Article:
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After some serious detective work, we finally found the minor remains of the ancient Roman road which enabled boats to be dragged across land. There is a solitary sign stating 'Ancient Diolkos' once you're there but no other clues as to how to reach the...More
The Diolkos is the ancient road providing transport for ships over the narrow landslip between Gulf of Corinth and Saronic Sea before the Canal was constructed. It is at the Corinth side of the Canal, the counterpoint looking towards Loutraki called Posidonia. Already during Antiquity...More
This site has a good potential, the ancient technology used is fascinating. However there is very little there left to see: two short stretches on both sides of a modern road, some remains of launching ramp/mooring place, and a short section visible under water. Another...More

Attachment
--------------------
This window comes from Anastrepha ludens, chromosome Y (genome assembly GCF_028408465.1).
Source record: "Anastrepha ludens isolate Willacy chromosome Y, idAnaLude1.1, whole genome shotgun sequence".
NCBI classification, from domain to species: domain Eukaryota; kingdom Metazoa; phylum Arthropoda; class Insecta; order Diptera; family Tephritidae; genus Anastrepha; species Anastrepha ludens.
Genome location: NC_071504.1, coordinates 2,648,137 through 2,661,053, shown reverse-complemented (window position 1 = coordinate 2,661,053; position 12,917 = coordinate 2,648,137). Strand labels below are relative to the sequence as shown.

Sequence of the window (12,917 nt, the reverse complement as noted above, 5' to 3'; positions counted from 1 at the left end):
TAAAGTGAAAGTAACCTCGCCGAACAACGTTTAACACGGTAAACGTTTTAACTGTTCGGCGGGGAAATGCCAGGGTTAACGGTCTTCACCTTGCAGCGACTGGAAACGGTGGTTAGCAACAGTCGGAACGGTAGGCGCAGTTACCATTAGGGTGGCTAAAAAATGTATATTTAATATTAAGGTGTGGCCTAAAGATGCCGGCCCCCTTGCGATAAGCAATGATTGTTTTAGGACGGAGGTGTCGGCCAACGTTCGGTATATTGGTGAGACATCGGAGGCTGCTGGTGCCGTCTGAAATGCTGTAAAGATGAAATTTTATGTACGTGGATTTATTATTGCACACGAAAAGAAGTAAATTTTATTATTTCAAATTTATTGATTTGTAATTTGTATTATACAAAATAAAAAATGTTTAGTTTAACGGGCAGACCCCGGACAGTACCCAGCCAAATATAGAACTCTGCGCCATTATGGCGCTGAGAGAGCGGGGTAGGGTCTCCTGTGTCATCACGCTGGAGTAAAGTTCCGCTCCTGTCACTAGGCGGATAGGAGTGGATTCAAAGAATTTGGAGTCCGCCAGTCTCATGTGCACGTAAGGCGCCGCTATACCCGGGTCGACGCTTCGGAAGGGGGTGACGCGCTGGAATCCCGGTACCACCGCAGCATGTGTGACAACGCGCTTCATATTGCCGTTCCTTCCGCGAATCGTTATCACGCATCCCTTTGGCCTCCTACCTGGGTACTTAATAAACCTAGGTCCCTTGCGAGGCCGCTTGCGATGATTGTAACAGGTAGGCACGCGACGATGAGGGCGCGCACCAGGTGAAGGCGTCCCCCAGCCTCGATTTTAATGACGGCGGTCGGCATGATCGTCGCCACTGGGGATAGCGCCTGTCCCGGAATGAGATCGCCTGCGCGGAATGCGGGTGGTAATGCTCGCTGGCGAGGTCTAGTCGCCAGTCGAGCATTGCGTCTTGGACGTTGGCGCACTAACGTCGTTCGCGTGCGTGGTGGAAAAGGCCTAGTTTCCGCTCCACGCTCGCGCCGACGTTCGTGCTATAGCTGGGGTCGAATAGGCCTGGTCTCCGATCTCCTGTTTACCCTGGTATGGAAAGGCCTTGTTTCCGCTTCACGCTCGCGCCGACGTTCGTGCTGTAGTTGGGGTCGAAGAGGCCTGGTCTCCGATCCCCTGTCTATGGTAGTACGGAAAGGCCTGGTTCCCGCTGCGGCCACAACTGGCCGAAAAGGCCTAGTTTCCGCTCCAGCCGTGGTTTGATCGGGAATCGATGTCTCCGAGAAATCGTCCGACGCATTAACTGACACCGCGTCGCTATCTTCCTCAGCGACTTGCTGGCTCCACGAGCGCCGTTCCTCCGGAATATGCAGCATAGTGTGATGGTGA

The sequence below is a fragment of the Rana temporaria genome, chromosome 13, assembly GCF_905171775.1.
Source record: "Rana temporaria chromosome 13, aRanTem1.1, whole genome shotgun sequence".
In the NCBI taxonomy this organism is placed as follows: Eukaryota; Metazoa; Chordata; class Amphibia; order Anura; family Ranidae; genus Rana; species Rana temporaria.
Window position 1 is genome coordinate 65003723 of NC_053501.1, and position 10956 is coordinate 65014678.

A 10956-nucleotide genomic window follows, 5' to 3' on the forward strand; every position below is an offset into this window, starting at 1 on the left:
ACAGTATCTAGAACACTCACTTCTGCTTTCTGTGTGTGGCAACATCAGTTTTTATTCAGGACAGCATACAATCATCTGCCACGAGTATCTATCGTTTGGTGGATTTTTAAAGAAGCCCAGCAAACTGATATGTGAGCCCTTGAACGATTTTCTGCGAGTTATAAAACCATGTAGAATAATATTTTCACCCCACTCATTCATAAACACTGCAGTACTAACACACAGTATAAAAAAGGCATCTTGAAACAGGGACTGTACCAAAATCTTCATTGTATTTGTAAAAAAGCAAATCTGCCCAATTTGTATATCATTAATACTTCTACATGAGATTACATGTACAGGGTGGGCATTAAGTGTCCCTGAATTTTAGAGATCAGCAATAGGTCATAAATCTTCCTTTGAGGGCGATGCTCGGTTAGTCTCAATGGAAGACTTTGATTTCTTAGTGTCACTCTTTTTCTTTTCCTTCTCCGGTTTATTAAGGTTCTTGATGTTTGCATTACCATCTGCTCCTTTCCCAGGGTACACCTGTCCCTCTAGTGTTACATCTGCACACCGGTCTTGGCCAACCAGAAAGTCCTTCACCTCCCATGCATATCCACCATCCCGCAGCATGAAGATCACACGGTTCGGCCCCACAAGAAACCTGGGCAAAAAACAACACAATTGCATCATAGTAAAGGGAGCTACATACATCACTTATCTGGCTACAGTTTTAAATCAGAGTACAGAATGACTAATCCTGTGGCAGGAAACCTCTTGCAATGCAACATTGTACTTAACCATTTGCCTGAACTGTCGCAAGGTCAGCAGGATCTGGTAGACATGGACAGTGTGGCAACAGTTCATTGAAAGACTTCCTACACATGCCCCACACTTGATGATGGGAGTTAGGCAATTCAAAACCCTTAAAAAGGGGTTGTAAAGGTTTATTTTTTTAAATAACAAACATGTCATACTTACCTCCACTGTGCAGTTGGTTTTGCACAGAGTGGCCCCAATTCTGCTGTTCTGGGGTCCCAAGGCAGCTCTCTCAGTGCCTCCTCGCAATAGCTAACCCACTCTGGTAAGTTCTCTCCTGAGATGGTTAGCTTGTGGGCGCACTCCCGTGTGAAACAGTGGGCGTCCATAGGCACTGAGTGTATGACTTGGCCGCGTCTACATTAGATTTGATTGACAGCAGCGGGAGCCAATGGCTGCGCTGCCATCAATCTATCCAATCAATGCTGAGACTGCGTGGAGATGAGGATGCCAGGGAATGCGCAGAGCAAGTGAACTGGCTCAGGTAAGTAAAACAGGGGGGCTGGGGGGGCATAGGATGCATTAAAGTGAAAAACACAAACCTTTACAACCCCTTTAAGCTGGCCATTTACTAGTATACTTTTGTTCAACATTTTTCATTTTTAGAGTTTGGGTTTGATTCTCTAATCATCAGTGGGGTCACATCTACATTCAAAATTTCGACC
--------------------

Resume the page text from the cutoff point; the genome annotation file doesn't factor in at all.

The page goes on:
Not a very well maintained site, this attraction is fascinating to see. We saw the section of this site just after Poseidonia, on the West side of the canal by the new bridge that submerges when boats go past (Corinthian Gulf side). No information about...More
The Diolkos was a ancient proto-railroad used for portage after across the isthmus of Corinth. There's just a few meters of it left, but two thousand years ago, as many as 100 ships were hauled across it to save time (rather than sail around Peloponnese)....More
The road is an example of impressive ancient engineering. It is said that the idea to have a Canal connecting the Gulf of Corinth and Gulf of Saronic existed even from ancient times, but the technology and appropriate equipment missed at that time. Instead of...More